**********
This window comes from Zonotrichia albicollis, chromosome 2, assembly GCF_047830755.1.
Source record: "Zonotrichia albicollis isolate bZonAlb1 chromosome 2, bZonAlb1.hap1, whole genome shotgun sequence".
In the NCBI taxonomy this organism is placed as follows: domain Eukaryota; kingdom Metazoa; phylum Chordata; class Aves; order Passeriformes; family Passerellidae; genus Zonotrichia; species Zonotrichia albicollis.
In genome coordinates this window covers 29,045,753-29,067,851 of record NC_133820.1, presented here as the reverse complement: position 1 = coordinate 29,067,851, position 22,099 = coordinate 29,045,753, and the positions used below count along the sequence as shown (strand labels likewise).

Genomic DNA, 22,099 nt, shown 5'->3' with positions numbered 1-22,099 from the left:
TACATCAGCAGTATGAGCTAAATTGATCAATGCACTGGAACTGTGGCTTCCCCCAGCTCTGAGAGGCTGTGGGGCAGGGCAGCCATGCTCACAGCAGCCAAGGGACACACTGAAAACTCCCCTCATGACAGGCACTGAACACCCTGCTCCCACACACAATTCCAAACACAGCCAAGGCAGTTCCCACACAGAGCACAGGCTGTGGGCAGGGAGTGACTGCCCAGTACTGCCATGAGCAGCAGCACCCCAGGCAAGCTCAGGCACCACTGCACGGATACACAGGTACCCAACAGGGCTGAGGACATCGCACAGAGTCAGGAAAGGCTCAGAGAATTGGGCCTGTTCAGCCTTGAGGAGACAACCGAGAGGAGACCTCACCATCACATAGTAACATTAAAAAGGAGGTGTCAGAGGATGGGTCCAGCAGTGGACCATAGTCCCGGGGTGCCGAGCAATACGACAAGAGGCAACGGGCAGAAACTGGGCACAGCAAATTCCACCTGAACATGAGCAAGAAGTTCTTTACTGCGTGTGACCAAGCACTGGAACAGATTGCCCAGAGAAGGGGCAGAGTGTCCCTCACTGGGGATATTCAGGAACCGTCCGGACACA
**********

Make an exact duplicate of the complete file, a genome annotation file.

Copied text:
This window comes from Zonotrichia albicollis, chromosome 2, assembly GCF_047830755.1.
Source record: "Zonotrichia albicollis isolate bZonAlb1 chromosome 2, bZonAlb1.hap1, whole genome shotgun sequence".
In the NCBI taxonomy this organism is placed as follows: domain Eukaryota; kingdom Metazoa; phylum Chordata; class Aves; order Passeriformes; family Passerellidae; genus Zonotrichia; species Zonotrichia albicollis.
In genome coordinates this window covers 29,045,753-29,067,851 of record NC_133820.1, presented here as the reverse complement: position 1 = coordinate 29,067,851, position 22,099 = coordinate 29,045,753, and the positions used below count along the sequence as shown (strand labels likewise).

Genomic DNA, 22,099 nt, shown 5'->3' with positions numbered 1-22,099 from the left:
TACATCAGCAGTATGAGCTAAATTGATCAATGCACTGGAACTGTGGCTTCCCCCAGCTCTGAGAGGCTGTGGGGCAGGGCAGCCATGCTCACAGCAGCCAAGGGACACACTGAAAACTCCCCTCATGACAGGCACTGAACACCCTGCTCCCACACACAATTCCAAACACAGCCAAGGCAGTTCCCACACAGAGCACAGGCTGTGGGCAGGGAGTGACTGCCCAGTACTGCCATGAGCAGCAGCACCCCAGGCAAGCTCAGGCACCACTGCACGGATACACAGGTACCCAACAGGGCTGAGGACATCGCACAGAGTCAGGAAAGGCTCAGAGAATTGGGCCTGTTCAGCCTTGAGGAGACAACCGAGAGGAGACCTCACCATCACATAGTAACATTAAAAAGGAGGTGTCAGAGGATGGGTCCAGCAGTGGACCATAGTCCCGGGGTGCCGAGCAATACGACAAGAGGCAACGGGCAGAAACTGGGCACAGCAAATTCCACCTGAACATGAGCAAGAAGTTCTTTACTGCGTGTGACCAAGCACTGGAACAGATTGCCCAGAGAAGGGGCAGAGTGTCCCTCACTGGGGATATTCAGGAACCGTCCGGACACA